You must retain the lordosis at all times (lordosis is the hollow in the lower back). Bending forwards as in touching the toes will only stretch and weaken the supporting structures of the back and lead to further injury. Losing the lordosis when sitting will also cause further strain.
- When in acute pain you should sit as little as possible, and then only for short periods only.
- At all times you must sit with a lordosis. Therefore you must place a supportive roll in the small of the back, especially when sitting in a car or lounge chair.
- If you have the choice you must sit on a firm, high chair with a straight back such as a kitchen chair. You should avoid sitting on a low, soft couch with a deep seat; this will force you to sit with hips lower than knees, and you will round the back and lose the lordosis.
- The legs must never be kept straight out in front as in sitting in bed, in the bath or on the floor; in this position you are forced to lose the lordosis.
- When rising from sitting you must retain the lordosis; move to the front of the seat, stand up by straightening the legs, and avoid bending forwards at the waist.
- Poor sitting postures are certain to keep you in pain or make you worse.
DRIVING A CAR
- When in acute pain you should drive the car as little as possible. It is better to be a passenger than to drive yourself.
- When driving, your seat must be close enough to the steering wheel to allow you to maintain the lordosis. If in this position your hips are lower than your knees you may be able to raise yourself by sitting on a pillow.
- When in acute pain you should avoid activities which require bending forwards or stooping, as you will be forced to lose the lordosis.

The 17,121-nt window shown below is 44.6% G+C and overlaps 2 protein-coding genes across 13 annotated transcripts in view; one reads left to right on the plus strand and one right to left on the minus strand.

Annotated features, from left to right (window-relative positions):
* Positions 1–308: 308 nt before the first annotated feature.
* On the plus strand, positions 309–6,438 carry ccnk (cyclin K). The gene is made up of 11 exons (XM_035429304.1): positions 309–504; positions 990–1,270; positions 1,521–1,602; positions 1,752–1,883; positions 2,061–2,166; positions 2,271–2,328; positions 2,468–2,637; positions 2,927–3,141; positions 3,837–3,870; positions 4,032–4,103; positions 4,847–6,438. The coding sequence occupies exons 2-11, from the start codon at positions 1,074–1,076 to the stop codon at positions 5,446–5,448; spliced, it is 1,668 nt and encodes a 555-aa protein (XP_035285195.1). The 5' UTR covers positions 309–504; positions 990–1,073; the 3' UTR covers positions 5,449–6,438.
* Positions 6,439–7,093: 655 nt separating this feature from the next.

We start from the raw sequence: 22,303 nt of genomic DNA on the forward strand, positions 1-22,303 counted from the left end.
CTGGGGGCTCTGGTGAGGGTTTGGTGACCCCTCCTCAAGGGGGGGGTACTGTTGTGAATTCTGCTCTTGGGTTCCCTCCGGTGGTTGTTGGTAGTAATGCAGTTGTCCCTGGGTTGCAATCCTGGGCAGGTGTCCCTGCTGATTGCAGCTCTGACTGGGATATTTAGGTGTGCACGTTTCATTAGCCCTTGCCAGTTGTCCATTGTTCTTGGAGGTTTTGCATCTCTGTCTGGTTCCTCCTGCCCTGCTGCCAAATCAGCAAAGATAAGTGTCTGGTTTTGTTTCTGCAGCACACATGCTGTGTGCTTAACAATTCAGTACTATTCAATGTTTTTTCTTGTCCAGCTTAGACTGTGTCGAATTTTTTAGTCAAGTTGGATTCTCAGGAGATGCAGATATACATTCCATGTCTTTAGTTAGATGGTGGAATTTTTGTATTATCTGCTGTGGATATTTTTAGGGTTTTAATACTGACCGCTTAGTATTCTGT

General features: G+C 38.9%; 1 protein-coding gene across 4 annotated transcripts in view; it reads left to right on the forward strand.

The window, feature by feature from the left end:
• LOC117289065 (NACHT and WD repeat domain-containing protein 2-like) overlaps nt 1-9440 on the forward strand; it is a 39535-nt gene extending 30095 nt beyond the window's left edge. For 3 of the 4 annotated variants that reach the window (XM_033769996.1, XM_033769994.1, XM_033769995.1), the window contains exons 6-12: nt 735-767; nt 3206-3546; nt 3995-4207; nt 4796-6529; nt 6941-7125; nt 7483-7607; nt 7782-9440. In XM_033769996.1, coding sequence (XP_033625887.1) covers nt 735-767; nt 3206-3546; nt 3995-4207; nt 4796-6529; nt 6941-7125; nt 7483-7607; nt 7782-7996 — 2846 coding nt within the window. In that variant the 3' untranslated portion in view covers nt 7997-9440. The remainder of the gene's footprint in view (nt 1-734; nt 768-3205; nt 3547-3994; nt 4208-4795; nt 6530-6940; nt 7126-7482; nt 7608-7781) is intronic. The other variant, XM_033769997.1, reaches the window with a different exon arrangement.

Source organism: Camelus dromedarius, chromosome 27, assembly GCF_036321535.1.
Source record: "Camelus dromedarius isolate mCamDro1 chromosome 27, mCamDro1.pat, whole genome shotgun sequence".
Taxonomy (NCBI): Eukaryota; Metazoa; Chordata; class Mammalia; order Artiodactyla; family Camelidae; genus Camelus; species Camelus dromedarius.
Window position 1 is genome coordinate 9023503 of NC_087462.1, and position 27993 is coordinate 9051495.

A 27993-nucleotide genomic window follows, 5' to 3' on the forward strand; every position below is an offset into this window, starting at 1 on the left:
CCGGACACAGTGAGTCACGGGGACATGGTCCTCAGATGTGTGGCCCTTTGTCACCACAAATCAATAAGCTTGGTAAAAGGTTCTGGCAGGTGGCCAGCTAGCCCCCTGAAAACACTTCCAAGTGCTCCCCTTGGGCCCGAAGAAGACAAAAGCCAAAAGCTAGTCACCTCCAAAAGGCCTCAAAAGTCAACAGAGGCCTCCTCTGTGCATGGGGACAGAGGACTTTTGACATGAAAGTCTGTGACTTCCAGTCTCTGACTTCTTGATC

- You may be able to retain the lordosis by kneeling — for example, when making the bed, vacuuming, cleaning the floor, or weeding the garden.
- When in acute pain you should avoid lifting altogether.
If this is not possible you should at least not lift objects that are awkward or heavier than about thirty pounds.
You must always use the correct lifting technique: during lifting the back must remain upright and never stoop or bend forwards; stand close to the load, have a firm footing and wide stance; bend the knees and keep the back straight; have a secure grip on the load; lift by straightening the knees; take a steady lift and do not jerk; shift your feet to turn and do not twist your back.
- A good firm support is usually desirable when lying. If your bed is sagging, slats or plywood supports between mattress and base will firm it. You can also place the mattress on the floor, a simple but temporary solution.
- You may be more comfortable at night when you use a supportive roll. A rolled up towel, wound around your waist and tied down in front, is usually satisfactory.
- When rising from lying you must retain the lordosis; turn on one side, draw both knees up and drop the feet over the edge of the bed; sit up by pushing yourself up with the hands and avoid bending forwards at the waist.
COUGHING AND SNEEZING
- When in acute pain you must try to stand up, bend backwards and increase the lordosis while you cough and sneeze.
- At all times you must retain the lordosis; if you slouch you will have discomfort and pain.
- Good posture is the key to spinal comfort.